Several new books connect relaxation at home to a more seamless connection to nature. With Natural Style (Creative Homeowner, Apr.), Janet Sobesky, who was the home design and lifestyle editor at Woman’s Day for two decades, incorporates eco-conscious living—her book’s householding tips address outgassing from new carpeting and pesticides in cotton sheets, for instance—and shows how bringing in fresh flowers can elevate not only rooms but moods.

Plenty of digital ink has been spilled over the current mania for houseplants, but this season, there’s a renewed focus on flowers in particular and their utility in giving a living space a homey feel. Living Floral by Margot Shaw (Mar.) is part of a continuum for Rizzoli, which “has a long tradition of publishing books on flower arrangements,” Miers says. He sees flowers as “having a moment” now, and a variety of titles from his and other houses devoted to the topic support his point.

Hardie Grant’s A Tree in the House by Annabelle Hickson (Mar.) is less about balsa and beeches and more about blooms, showing lush arrangements in interior spaces. Hickson describes how to forage for flowers and arrange stems for special occasions, and uses flowers as a link to appreciating nature. By incorporating flowers into the home, Pollard says, readers can create a pathway “to feeling good and being in a safe haven.”

In The Flower Fix (White Lion, May), Anna Potter highlights what the subtitle calls “modern arrangements for a daily dose of nature,” depicting them in a variety of aspirational settings. Organized in part by color and the moods they evoke—“romantic” pinks and reds are grouped together, for instance—the book offers the reader strategic boosts in confidence (there’s an entry called “Learning to Let Go”) and encourages artistry (“Letting Creativity Flow”).

Floral designer Ariella Chezar’s latest, Seasonal Flower Arranging (Ten Speed, Feb.), offers best-practices advice on raising a cutting garden, as well as how to sustainably pick blossoms in the wild. Eye-popping arrangements of autumn-yellow leaves or neon pink sweet peas are shown adorning table settings and mantelpieces, and Chezar, whose previous titles include The Flower Workshop, provides detailed instructions for achieving these looks—including how to build an arrangement’s base layer and even how high to fill a vase with water.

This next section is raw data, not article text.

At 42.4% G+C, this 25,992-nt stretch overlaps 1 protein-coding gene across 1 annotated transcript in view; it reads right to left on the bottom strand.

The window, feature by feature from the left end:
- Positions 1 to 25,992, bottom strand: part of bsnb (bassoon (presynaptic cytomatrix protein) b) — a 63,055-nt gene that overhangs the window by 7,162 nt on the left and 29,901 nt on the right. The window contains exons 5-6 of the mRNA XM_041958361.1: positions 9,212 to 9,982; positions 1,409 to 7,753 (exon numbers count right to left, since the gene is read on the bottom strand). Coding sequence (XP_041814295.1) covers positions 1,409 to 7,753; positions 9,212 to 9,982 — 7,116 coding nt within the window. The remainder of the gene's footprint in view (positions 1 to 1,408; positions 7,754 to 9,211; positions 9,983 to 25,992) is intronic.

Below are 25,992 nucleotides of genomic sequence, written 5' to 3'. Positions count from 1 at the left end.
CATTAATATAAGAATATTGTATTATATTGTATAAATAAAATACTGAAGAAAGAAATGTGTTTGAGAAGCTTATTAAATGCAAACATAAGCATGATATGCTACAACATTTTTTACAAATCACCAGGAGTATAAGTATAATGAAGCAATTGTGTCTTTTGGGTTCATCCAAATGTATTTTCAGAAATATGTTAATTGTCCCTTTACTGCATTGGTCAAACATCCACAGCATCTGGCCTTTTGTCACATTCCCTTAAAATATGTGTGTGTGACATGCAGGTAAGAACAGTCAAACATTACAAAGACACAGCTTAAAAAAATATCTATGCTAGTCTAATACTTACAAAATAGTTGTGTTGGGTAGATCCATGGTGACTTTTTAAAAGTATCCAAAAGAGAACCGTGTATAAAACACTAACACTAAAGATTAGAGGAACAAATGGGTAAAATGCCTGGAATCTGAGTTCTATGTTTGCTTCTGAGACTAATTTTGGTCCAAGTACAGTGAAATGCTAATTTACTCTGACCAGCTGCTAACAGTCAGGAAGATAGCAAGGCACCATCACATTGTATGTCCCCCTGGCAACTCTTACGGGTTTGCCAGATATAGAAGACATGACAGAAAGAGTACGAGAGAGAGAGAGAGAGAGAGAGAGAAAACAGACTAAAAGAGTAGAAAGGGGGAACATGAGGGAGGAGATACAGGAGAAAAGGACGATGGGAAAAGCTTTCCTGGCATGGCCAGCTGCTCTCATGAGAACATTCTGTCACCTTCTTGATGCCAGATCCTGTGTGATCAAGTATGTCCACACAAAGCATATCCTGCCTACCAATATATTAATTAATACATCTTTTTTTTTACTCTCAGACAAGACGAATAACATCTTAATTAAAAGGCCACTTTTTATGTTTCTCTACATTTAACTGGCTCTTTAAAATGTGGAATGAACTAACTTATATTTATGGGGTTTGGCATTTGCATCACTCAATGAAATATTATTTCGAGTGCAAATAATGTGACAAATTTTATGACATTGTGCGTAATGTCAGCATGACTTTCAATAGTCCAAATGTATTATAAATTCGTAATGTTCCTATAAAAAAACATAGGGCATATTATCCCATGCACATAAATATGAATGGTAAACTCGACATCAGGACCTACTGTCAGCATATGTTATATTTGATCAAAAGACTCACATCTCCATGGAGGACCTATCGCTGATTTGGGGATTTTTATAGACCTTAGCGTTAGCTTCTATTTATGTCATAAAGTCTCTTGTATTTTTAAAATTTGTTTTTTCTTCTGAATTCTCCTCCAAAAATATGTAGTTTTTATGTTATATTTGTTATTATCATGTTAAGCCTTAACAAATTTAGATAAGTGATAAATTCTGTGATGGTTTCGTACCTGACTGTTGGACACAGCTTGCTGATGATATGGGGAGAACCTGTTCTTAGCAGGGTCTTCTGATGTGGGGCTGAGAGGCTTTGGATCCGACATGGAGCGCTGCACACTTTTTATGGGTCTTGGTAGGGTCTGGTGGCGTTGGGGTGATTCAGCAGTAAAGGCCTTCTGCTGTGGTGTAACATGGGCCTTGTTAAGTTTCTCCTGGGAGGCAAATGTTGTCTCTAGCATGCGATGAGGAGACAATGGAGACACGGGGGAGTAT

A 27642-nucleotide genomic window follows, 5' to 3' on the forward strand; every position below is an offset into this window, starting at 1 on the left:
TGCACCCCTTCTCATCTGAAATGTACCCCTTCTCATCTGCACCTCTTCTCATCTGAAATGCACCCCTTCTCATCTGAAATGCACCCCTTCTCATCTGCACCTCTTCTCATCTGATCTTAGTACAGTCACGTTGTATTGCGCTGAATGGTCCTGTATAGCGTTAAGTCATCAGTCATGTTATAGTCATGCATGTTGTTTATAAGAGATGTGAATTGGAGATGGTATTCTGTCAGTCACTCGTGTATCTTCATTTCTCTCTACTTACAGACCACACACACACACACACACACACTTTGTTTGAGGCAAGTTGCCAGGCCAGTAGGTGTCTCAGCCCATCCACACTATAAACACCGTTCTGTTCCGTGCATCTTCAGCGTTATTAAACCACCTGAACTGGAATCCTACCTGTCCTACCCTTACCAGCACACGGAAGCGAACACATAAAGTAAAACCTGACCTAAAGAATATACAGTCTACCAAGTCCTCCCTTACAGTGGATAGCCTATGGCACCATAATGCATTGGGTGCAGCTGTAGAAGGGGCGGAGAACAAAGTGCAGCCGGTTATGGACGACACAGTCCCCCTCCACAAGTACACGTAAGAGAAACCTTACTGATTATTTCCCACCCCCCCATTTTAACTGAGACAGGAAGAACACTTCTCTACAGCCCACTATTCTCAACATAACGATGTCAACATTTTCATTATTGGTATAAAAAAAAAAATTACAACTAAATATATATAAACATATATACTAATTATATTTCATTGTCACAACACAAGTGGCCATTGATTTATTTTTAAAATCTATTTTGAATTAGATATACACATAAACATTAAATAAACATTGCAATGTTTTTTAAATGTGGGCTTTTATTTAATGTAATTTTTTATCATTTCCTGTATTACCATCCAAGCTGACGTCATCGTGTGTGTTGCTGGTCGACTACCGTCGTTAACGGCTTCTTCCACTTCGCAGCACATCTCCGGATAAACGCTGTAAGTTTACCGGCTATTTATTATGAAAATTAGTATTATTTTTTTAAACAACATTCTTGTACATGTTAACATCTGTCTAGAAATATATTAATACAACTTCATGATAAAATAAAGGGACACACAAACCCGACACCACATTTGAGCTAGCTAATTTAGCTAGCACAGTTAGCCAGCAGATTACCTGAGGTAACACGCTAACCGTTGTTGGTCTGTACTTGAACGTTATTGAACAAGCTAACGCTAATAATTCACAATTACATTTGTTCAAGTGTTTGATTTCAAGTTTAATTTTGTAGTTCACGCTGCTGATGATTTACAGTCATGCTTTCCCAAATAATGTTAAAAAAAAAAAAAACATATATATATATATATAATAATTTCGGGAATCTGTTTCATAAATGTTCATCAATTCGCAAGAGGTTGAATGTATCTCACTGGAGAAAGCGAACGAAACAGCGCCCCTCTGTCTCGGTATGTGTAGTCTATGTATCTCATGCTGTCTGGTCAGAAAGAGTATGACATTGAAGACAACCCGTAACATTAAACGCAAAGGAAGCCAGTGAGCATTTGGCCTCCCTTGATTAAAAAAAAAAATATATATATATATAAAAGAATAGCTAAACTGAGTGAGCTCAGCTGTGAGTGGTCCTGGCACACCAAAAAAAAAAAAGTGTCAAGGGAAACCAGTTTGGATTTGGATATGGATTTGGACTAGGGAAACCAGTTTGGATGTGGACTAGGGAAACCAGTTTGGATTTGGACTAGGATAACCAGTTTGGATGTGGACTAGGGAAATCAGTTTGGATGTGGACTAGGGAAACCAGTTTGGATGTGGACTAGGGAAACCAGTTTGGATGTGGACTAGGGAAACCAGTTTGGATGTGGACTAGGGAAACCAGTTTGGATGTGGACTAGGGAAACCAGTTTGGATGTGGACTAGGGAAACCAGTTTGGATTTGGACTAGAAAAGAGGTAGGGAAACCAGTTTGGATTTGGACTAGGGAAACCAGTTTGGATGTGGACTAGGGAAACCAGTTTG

In Bloom (CompanionHouse, Mar.) by Clare Nolan, former lifestyle editor at the U.K.’s You magazine, emphasizes gardening as a means to beautify and personalize the home. Laura Taylor, who edited the book, says readers “want the ability to use flowers as a decorating tool, and to express their style.” She adds, “By growing your own, you get to enjoy things you can’t easily find or afford from shops.” The book offers advice on what sorts of blossoms make for good cut flowers; how to raise bulbs, annuals, shrubs, and more; and how to effectively build arrangements and display them around the home.

Say It with Flowers

Both In Bloom and Seasonal Flower Arranging address giving arrangements as gifts—a tradition probably as old as cut flowers. This is the entire subject of The Posy Book (Countryman, May). In it, author Teresa Sabankaya revives the practice of floriography—the “language of flowers” beloved by Ottoman Turks and Victorians alike—using calla lilies (“magnificent beauty”) and basil (“best wishes”) to create a bouquet that connotes, for instance, a happy birthday.

Aurora Bell, associate editor at the Countryman Press, says this acquisition grew out of her experience planning her wedding, when she couldn’t find books that “gave accessible instructions for meaningful bouquets.” She says the meanings embedded into the posies, as well as the “meditative handiwork” involved in fashioning them, will most appeal to readers.

Beautiful Wreaths by Melissa Skidmore (Skyhorse, Aug.) instructs readers in handcrafting floral décor, presenting 40 suggestions for working with dried flora. She gives structural instructions and offers some novel treatments, such as a wreath tucked into the top of a watering can.

Houghton Mifflin Harcourt is banking on plant lovers of all kinds with its new color-photography-packed Home Grown Gardening Guides, launching in May. One title, Best Roses, Herbs, and Edible Flowers, is a reference manual for growing Japanese anemone, marigolds, and of course, roses, along with instructions for how to harvest and preserve them, continuing the season’s trend of bringing nature, and its calming effects, into the home.

Lela Nargi is an author and freelance journalist in Brooklyn.

Below, more on the subject of home and garden books.

Rescue from Chaos: PW Talks with Vern Yip
In 'Vacation at Home,’ the HGTV personality focuses on how to turn a disorganized, stress-inducing home into a serene retreat.

Greenspiration: New Home & Garden Books 2019
These fanciful garden books are designed for gift giving and coffee-table perusing.

Sacred Spaces: New Home & Garden Books 2019
Books that approach home design from a faith perspective make an explicit connection between habitat and spiritual well-being.